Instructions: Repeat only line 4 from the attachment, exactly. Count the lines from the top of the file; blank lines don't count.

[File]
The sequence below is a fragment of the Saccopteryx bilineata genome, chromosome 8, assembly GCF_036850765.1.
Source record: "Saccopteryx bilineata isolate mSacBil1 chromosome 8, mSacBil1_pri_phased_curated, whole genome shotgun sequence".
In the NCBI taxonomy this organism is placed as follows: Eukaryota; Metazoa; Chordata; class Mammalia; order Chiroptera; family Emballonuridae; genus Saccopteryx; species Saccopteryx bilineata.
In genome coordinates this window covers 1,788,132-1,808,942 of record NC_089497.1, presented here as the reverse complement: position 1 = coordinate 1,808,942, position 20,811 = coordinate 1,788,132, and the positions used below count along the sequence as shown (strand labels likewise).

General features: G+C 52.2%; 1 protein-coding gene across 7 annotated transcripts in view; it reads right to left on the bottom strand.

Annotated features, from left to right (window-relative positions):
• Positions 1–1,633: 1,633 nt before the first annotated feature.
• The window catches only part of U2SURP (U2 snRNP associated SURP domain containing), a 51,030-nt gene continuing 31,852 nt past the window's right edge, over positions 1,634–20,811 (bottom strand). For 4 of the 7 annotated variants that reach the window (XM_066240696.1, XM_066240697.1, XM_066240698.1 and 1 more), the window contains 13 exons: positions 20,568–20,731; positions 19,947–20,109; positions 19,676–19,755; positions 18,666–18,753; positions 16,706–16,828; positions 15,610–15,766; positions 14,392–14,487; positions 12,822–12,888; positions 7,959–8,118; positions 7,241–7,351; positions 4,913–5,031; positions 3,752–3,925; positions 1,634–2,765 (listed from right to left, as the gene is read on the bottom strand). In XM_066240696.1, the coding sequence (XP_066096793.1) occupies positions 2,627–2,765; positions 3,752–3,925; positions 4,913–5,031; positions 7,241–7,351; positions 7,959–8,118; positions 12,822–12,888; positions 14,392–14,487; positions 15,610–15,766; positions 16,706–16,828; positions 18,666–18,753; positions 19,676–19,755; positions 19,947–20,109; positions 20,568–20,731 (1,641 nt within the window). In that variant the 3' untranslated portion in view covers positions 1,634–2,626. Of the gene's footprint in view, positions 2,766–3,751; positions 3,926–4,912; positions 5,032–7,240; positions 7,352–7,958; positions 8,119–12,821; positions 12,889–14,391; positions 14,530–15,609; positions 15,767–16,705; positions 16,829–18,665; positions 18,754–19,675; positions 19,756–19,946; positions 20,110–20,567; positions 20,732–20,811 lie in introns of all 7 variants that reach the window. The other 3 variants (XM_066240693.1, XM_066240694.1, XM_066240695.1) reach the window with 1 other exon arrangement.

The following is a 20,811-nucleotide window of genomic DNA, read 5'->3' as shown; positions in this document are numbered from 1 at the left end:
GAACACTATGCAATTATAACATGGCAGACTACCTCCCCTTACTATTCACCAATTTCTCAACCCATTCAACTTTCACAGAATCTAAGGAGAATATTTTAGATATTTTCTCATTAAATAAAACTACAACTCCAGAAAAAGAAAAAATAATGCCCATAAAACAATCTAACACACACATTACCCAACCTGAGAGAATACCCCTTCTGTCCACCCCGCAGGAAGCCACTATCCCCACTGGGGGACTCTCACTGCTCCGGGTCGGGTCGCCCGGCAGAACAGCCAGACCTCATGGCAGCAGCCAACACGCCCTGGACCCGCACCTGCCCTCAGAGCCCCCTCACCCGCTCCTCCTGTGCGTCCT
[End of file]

In genome coordinates this window covers 1,788,132-1,808,942 of record NC_089497.1, presented here as the reverse complement: position 1 = coordinate 1,808,942, position 20,811 = coordinate 1,788,132, and the positions used below count along the sequence as shown (strand labels likewise).